The shift to remote working has been hugely popular with employees due to the fact that it’s the kind of thing that could potentially allow them to enjoy a much better work-life balance. However, an unintended consequence of this trend is that many workers keep sensitive data on systems that have not been secured with enterprise-grade technology, leading to numerous database leaks.
A team at IB Group recently unveiled 308,000 separate databases that were compromised and then exposed in 2021. About 37.5% of these databases used a management system known as Redis, suggesting there could be a number exceptionally high number of vulnerabilities, all having been considered and taken into account. . Despite this being the case, other database management systems like MongoDB and Elastic also had relatively high shares of total leaks, at 30.9% and 29.3%, respectively.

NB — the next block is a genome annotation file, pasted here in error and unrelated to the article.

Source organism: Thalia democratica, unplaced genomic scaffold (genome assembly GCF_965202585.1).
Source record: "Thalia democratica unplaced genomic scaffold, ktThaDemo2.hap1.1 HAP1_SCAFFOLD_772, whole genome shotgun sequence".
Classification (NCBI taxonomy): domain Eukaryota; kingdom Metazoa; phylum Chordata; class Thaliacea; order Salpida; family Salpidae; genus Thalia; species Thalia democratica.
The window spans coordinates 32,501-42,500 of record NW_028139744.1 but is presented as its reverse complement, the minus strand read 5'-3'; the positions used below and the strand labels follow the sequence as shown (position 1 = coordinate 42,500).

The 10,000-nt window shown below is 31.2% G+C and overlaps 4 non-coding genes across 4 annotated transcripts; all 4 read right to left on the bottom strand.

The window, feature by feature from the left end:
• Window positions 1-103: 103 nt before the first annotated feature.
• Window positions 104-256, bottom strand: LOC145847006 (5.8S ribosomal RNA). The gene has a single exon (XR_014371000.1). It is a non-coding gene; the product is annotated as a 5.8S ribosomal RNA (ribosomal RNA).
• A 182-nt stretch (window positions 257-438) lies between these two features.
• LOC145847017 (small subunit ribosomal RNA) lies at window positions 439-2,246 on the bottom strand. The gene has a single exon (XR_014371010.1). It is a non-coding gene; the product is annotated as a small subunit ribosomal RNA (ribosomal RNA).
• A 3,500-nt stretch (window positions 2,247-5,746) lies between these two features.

With all of that said and now dismissed, it’s important to note that MySQL had one of the lowest leak rates, accounting for just 2.3% of the total leaks detected in this report. The time taken by database owners to deal with this exposed database and secure it again was surprisingly high at the start of 2021, with most owners spending up to 170 days trying to find a solution. and implement it.
While this lead time was reduced to around 112 days in the third quarter of 2021, but 2022 has seen this lead time rapidly increase to 170 yet again. This could make it increasingly difficult for companies to convince customers to share their data. Most customers have become more receptive to data sharing, but seeing how many databases have been exposed as well as the long period of time it takes to secure the data might give them pause. After all, customers are only just beginning to change their minds about data sharing, and events like this are going to shake things up.
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